$$\begin{aligned} Sensitivity (recall)= & {} \frac{tp}{tp+fn} \end{aligned}$$
$$\begin{aligned} Specificity= & {} \frac{tn}{fp+tn} \end{aligned}$$
$$\begin{aligned} Accuracy= & {} \frac{tp+tn}{tp+fn+fp+tn} \end{aligned}$$
$$\begin{aligned} Precision= & {} \frac{tp}{tp+fp} \end{aligned}$$
$$\begin{aligned} F1 Score= & {} \frac{2*Precision*Recall}{Precision+recall} \end{aligned}$$
$$\begin{aligned} MCC= & {} \frac{tp*tn-fp*fn}{\sqrt{(tp+fp)*(tp+fn)*(tn+fp)*(tn+fn)}} \end{aligned}$$

where true positive (tp) represents that both the prediction and actual label was true. True negative (tn) represents that both the prediction and actual label was true. In case of false positive (fp), the prediction outcome was true but in reality it was false. And finally, false negative (fn), the predictions were false but in reality it was true.

Feature ranking

Feature ranking is a technique to select a subset of input features that are most relevant to the target variable we are trying to predict. The feature selection process is essential as irrelevant and redundant featues may distract the ML algorithms and may result in a lower predictive performance. We used SHapley Additive exPlanations (SHAP) [33] for calculating feature importance of features.


Ablation study based on different types of features used in MSLP

To compare the effectiveness of different types of features in developing MSLP, we conducted an ablation study on each of the four types of features. Tables 2, 3, 4, 5, 6, highlight the performance of different ML models developed based on different types of features. We used accuracy as an evaluation metric to identify the best performer. The outcome of the study is discussed below.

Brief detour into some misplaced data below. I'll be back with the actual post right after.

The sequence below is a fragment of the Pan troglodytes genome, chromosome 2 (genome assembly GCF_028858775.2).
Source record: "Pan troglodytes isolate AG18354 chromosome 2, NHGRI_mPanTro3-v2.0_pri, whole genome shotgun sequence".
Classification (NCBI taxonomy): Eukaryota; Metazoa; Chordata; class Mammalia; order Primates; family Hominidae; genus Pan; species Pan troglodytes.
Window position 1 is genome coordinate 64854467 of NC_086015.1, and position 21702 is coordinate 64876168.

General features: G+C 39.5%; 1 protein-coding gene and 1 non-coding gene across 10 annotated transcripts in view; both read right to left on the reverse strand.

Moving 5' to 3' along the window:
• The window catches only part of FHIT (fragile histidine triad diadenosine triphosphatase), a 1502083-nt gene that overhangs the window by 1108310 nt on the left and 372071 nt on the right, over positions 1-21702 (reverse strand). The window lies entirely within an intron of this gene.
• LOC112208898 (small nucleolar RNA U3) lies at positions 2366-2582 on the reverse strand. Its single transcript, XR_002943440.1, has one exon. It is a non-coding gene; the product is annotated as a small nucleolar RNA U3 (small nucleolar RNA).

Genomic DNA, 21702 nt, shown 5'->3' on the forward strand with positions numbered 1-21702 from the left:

For the Cytoplasm class, the best accuracy (82.90%) was obtained when the k-mer features were used. For Nucleus, both the k-mer and PseKNC features demonstrated identical predictive ability in achieving the highest accuracy (86.3%). For the ER, the PseKNC and Z-curve feature was found to be the top-two best representations with over 72% accuracy. Lastly, for Mitochondria, Z-curve feature showed the best performance with an accuracy of 99.30%. These findings sum up as our third contribution in this work as it demonstrates that different sets of features represent the sequences best for localization at different locations.

When we used the combination of all features to identify the predicted subcellular location, CatBoost demonstrated the best performance in three out of five cases. In the other two, RF and XGB came out on top. Hence, it was an ensemble-based method that was the winner for all locations.